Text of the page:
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Lie #5: Just try harder to control how you feel.

We like to believe that good mental wellbeing is all about making the right choices. If you go for a walk, get more fresh air, eat healthy and meditate, you’ll be able to monitor your mental health. But genetics, brain chemistry, upbringing, ingrained thought patterns, and more, can still impact mental health. And sometimes it’s not as easy as going for a walk to snap out of whatever funk you’re in.

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Lie #6: You just have to snap out of it.

“With physical health, there’s a certain level of standardization,” says Marapas. “If you’re sick, you take ‘medication X’ and it will make you better. But mental health is so deeply personal. Something that might work for you might be disastrous for me.” Because your mom tried cognitive behaviour therapy and it worked for her, doesn’t mean that same type of treatment will work for you.

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Lie #7: Mental illness is trending.

By disregarding the very real problems that can come with some forms of mental illness such as suicide, addiction, inability to hold down a job, broken relationships and more, it can be easy to dismiss mental illness as a glamorous lifestyle choice preferred by romantic, creative geniuses such as Virginia Woolf and Vincent Van Gogh or bad boys like Hunter S. Thompson and Ernest Hemingway. But mental illness is not a choice and the reality is anything but glam for most people.

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Lie #8: If you have a mental illness, you will never amount to anything.

People who struggle with their mental health are everywhere, and most lead fulfilling lives by their own standards and even by those of society—especially after treatment. Even if you have a mental illness and are struggling with less-than-desirable symptoms, it’s possible to re-frame your perspective. For example, “You may have social anxiety that increases your empathy,” says Marapas. Or, perhaps you’re incredibly impulsive, which means you often seize the moment. You may need to work on yourself, but don’t forget the positive aspects of your personality and the traits that make you who you are.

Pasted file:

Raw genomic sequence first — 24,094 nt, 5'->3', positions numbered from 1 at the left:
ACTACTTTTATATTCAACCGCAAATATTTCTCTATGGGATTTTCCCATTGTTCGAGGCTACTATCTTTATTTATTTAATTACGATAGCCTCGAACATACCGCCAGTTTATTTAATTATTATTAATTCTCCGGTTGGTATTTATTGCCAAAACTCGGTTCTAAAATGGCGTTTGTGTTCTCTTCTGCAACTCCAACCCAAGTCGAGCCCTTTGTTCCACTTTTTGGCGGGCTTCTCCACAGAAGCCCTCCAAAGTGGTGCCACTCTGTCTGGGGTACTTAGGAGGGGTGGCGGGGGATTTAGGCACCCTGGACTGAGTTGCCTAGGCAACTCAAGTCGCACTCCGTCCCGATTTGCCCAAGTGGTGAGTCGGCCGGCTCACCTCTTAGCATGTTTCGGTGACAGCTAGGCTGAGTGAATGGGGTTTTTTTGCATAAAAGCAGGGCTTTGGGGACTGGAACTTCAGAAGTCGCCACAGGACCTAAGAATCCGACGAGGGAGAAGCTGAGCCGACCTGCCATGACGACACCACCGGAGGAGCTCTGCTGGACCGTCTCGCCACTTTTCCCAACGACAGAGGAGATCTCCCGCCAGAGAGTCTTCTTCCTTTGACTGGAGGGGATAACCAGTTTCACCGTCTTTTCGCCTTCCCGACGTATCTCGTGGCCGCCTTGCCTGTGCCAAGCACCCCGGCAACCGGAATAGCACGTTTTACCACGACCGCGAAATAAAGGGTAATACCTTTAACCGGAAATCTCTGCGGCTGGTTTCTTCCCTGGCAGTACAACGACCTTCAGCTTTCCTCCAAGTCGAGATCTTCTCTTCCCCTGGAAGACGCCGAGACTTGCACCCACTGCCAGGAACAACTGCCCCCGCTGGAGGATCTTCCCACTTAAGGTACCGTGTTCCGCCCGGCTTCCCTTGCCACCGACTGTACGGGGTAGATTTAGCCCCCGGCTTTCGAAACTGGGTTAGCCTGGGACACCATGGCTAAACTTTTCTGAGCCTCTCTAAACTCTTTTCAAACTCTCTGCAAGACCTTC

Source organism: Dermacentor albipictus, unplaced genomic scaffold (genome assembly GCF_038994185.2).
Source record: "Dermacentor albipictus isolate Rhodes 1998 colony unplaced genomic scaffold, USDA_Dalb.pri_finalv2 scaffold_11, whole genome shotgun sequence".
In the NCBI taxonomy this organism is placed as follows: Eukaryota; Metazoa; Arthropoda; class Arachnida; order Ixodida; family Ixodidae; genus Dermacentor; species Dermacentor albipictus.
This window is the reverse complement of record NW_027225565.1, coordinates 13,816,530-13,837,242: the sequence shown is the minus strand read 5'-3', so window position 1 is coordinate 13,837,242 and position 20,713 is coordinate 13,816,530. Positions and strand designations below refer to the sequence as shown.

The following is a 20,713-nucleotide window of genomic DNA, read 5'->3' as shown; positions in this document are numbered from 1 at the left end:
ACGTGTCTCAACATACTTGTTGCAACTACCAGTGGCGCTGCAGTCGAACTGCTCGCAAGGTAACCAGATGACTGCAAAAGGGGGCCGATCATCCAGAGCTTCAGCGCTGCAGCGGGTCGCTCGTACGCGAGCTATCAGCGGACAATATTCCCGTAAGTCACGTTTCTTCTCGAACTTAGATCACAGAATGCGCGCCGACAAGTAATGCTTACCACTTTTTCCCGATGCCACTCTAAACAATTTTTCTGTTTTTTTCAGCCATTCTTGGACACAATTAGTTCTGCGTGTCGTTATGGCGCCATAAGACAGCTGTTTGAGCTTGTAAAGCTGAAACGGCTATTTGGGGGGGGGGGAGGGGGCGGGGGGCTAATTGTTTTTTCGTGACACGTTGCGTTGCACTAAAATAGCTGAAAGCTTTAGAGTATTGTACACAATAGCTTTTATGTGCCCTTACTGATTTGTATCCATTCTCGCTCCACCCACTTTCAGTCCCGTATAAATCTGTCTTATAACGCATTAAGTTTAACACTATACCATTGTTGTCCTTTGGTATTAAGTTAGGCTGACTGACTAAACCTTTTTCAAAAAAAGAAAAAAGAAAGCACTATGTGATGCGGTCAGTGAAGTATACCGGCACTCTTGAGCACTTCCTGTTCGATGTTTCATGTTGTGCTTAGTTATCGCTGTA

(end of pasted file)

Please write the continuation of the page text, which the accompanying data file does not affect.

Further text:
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Lie #9: People with mental illness are all the same.

It’s easy to imagine that someone with mental illness will exhibit the same symptoms as a homeless man talking to himself on the street, but every single person with mental illness is different, even if they have the exact same diagnosis. Your boss could secretly suffer from depression; your best friend might have borderline personality disorder; and yes, that man on the street might have a condition as well. But people that have mental illnesses can’t automatically be placed into the box of “unstable,” “irrational,” “crazy” or “dangerous.”

Fact: According to the American Psychiatric Association, only three to five percent of firearm assaults are linked to people with serious mental illness and those with mental illness are more likely than others to be the victim of a crime.

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Lie #10: Only people with diagnosed mental illnesses need therapy.

“There’s this stigma in society that you only go to therapy when things are really bad,” says Yuri Young. But if you can find a free counselor, or can afford a psychotherapist or psychologist, or even attend group meetings, you can work on training your brain to better handle emotions and situations—both positive and negative—that arise in your life. “It’s about being proactive and having the tools so that if something should happen, you’ll be prepared,” says Marapas.